This video, to be presented at MWC 2018 in the GSMA Humanitarian Innovation showcase illustrates how software-defined radio (SDR) and small cell technologies now make it possible to re-establish mobile network services after disasters rapidly and using only the most basic means.

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Video Transcript

When a natural disaster like an earthquake, a flood or a hurricane strikes, it destroys everything on its path.

Telecom infrastructures are not spared, leaving the survivors without any efficient means of communication to alert the authorities and properly coordinate the emergency response team’s human and material resources. In these situations of digital exclusion, telecommunication is no longer a convenience; it becomes a matter of life and death.

In normal times, setting up a mobile communication infrastructure requires substantial network planning and civil works, but when disaster strikes, communication needs to be restored within hours, usually with the most basic means.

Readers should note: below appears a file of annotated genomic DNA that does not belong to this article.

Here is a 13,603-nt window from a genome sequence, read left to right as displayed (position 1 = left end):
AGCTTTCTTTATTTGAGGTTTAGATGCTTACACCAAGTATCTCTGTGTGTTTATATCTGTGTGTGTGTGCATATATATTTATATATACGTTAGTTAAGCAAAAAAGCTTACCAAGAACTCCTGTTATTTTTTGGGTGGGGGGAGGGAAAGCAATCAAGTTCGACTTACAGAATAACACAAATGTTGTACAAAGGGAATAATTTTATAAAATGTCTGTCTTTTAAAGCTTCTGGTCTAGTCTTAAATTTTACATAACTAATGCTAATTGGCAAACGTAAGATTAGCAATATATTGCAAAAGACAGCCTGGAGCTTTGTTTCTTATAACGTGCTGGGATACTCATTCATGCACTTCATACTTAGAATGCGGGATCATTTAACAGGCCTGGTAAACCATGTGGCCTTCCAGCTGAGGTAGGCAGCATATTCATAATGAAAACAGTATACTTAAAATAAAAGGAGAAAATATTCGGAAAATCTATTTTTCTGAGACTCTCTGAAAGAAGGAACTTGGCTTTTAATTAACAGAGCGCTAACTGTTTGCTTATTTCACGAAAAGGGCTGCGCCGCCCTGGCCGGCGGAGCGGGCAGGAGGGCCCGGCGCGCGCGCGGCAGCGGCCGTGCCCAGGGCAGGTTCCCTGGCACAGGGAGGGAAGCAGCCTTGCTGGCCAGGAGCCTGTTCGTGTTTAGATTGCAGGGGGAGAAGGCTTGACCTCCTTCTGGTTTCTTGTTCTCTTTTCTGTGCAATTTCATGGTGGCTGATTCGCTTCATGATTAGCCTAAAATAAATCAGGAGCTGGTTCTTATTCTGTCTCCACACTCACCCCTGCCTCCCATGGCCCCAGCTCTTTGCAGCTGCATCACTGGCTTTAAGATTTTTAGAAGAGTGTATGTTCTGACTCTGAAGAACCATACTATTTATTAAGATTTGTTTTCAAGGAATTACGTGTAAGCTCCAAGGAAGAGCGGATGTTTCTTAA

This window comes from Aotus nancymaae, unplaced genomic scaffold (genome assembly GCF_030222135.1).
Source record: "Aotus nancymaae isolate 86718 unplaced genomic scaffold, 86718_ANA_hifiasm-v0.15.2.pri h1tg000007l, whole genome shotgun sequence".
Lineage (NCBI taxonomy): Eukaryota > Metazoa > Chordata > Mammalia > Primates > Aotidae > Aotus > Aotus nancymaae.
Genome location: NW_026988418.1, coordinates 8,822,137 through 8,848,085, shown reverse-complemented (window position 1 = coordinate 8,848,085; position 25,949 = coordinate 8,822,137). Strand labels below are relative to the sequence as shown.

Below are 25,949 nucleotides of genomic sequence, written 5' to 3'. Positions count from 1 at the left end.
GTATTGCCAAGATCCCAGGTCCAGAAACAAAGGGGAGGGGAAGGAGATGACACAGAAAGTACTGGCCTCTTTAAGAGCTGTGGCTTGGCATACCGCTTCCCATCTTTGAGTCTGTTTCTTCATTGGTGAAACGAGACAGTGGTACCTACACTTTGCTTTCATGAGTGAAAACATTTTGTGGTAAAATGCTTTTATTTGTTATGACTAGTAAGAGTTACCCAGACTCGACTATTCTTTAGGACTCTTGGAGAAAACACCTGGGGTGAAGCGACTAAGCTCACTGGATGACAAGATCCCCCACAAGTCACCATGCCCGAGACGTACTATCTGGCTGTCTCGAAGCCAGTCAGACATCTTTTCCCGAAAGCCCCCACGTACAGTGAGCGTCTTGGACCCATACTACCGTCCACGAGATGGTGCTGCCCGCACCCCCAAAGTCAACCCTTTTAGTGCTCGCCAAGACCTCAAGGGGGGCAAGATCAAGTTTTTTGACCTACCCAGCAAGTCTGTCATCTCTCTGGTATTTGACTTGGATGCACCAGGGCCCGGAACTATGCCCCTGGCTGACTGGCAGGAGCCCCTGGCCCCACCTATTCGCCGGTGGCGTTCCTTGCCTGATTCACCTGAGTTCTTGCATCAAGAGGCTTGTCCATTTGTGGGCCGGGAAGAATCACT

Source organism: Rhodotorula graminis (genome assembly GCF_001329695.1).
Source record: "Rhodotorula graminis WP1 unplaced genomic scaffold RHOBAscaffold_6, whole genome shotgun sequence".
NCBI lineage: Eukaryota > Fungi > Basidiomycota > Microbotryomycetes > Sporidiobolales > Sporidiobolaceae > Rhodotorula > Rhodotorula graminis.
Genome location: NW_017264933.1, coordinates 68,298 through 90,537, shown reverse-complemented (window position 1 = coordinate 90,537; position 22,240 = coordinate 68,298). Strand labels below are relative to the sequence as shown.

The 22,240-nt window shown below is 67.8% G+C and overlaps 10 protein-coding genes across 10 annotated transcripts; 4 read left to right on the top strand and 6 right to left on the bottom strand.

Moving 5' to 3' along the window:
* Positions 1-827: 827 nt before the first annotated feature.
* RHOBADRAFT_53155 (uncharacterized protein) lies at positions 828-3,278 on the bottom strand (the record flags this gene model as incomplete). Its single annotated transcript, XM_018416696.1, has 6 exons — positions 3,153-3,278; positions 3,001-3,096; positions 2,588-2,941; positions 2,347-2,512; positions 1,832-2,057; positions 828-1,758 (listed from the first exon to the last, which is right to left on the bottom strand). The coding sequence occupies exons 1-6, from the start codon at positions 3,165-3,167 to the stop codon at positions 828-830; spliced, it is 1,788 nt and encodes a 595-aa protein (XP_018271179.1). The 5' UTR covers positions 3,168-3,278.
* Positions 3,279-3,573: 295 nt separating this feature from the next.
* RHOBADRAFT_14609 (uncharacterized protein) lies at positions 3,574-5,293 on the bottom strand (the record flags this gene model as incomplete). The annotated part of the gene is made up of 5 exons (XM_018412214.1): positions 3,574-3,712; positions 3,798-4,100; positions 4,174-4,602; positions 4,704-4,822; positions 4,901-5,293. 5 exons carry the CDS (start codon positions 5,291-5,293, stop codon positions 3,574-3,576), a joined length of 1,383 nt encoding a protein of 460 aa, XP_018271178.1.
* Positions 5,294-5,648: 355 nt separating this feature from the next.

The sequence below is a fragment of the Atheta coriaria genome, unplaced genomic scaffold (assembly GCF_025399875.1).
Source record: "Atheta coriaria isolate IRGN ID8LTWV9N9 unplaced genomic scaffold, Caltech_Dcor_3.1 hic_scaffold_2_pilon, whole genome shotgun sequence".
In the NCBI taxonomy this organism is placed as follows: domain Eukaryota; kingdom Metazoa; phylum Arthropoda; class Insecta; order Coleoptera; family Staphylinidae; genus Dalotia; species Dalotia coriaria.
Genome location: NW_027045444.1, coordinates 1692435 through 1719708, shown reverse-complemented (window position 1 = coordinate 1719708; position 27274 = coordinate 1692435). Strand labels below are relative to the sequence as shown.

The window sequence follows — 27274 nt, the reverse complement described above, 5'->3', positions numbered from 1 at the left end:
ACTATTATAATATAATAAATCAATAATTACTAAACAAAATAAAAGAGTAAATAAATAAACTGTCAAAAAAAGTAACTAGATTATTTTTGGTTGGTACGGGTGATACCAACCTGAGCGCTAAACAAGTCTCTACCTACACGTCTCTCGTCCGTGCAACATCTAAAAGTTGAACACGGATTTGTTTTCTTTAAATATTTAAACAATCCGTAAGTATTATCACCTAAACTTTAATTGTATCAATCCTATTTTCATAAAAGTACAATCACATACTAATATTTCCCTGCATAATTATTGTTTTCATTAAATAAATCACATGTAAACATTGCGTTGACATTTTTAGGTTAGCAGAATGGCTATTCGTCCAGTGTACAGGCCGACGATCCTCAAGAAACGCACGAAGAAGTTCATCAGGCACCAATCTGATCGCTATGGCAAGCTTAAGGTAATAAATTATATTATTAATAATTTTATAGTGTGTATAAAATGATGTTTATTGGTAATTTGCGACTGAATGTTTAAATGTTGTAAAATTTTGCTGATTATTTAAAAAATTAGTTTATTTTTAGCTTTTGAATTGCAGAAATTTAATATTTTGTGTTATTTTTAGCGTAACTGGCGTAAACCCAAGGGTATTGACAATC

Software-defined radio and small-cell technologies now make it possible to rapidly re-establish mobile network services in case of emergencies. To that end, the equipment must be man-portable and easy to install on makeshift masts, such as a trees or building structures, to maximize coverage. It must also operate using rudimentary power sources available on site, like car batteries, residential generators or solar panels. There is a solution that meets all these requirements: NuRAN Wireless.

NuRAN’s small cell may house the core network elements and operate only within its coverage zone as a private network to deliver services adapted to emergency situations. It can also be connected to an operator’s network through available backhaul means, such as satellite or microwaves to provide standard connectivity.

The mobile network is now ready to be used, providing the emergency response teams with a crucial tool to efficiently coordinate human resources, locate and find people in distress, distribute food and water, or alert the community of potential upcoming threats like aftershocks.

Click here for more information on our small cells: LiteCell 1.5, OC-LTE and OC-2G .